“Why to be Unlawnful” Webinar – Thursday, July 21, 2022 at 7 pm Eastern time
Ever wanted to do something unlawnful? We sure do! We are launching a campaign that will culminate in acts of unlawnfulness. We’ve imposed a human idea of lawns that has smothered Mother Earth and we hope you will join us in unlawning so Mother Earth can breathe again. We are planting the seeds of these ideas in this year-long campaign.
- This summer, we will be discussing why to uncolonize and rewild lawns.
- We will continue through the fall and winter with learning how and what to do to transform a lawn into a healthier ecosystem.
- And then next spring, we’ll take action!
Throughout this campaign, we aim to model social diversity as we restore ecological diversity. If you have already rewilded your lawn or a lawn in your community, let us know! We want to highlight the work you have done or will do.
This webinar on Thursday, July 21st at 7pm will focus on why to uncolonize and rewild lawns. Lawns are a historical footprint of colonization that continue to reinforce settler colonial ideas of what home/land should look like and what/who should belong. Lawns limit the social and ecological benefits that land can offer us and that we can offer the land. Our imaginations and concepts of beauty have been distorted in order to control land and people. Join us to hear more about why to be unlawnful.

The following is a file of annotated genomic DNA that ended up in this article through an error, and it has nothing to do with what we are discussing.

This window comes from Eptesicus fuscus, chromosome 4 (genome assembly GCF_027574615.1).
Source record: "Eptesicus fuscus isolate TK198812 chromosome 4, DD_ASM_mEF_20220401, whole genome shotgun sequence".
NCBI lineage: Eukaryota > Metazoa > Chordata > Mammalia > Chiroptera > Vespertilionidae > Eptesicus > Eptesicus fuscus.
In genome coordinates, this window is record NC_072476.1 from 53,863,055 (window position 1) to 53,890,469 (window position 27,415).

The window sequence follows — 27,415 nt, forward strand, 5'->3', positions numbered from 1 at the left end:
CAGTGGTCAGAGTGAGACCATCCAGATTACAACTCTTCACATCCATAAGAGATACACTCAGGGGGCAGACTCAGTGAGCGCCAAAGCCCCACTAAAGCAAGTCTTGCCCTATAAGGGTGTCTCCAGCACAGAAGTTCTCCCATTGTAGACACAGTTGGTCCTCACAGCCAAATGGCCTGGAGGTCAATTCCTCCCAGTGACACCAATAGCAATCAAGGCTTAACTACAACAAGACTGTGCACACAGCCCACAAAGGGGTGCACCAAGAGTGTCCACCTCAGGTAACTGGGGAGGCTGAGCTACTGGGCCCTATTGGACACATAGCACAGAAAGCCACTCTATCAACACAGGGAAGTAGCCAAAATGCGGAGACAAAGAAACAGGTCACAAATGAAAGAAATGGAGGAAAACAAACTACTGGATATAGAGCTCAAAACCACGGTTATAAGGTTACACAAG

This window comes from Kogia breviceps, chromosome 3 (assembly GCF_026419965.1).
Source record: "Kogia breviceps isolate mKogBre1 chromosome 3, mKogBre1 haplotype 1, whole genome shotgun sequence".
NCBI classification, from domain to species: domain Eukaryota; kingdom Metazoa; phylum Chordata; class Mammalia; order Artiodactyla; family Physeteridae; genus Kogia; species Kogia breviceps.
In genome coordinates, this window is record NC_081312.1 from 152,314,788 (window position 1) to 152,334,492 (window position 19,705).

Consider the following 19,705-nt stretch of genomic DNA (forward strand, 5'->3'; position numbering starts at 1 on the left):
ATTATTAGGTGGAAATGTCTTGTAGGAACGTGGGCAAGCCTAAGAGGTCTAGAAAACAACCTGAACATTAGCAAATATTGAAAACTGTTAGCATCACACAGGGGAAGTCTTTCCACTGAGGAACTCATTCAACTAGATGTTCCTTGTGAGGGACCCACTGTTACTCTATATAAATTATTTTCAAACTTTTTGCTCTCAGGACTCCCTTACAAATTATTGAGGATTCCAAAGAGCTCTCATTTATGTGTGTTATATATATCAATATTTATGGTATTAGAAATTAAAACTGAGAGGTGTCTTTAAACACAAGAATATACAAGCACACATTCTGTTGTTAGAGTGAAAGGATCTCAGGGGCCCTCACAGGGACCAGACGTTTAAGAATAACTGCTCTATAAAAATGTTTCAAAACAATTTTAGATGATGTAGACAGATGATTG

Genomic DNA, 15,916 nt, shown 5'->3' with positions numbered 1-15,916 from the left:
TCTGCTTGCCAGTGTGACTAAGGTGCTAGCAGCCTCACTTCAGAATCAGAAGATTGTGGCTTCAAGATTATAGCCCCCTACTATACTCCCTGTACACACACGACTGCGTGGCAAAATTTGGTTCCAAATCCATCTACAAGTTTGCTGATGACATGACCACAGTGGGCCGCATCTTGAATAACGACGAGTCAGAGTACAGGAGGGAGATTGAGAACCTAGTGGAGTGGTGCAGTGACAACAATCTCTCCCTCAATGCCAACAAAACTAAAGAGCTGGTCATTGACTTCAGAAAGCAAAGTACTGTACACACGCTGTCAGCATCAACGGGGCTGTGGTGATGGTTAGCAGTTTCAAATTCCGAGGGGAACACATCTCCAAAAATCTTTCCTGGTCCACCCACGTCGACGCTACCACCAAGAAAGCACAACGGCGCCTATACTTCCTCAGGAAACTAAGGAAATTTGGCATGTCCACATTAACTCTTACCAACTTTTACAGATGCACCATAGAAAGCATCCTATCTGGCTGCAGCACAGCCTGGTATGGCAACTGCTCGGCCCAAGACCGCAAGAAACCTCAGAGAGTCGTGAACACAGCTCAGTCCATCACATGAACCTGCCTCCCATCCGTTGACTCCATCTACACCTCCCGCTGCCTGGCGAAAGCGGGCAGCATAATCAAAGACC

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PAN’s Virtual Engagement Series 2021-2022
Our theme for the coming year is Uprooting and Unearthing.
Permaculture’s history can be described as Indigenous land management that was repackaged. While much of this knowledge and these skills have disappeared in some communities for about two generations, they are now crucial to helping address climate change and to restoring our humanity. Regardless of what we call this collection of knowledge, as we continue to commit atrocities to the planet — which in turn hurts us — this work becomes critical to our collective survival.
The theme of Uprooting and Unearthing includes: decolonization and equity; the role of spirituality and Indigenous traditions in permaculture; the inner processes of learning, reflection, and discovery; and taking responsibility through action. As we begin to uproot the systems of thought and practice that run counter to Earth care, people care, and fair share, we remember that growing food, building soil, protecting water, regenerating healthy ecosystems, and fostering community is sacred work.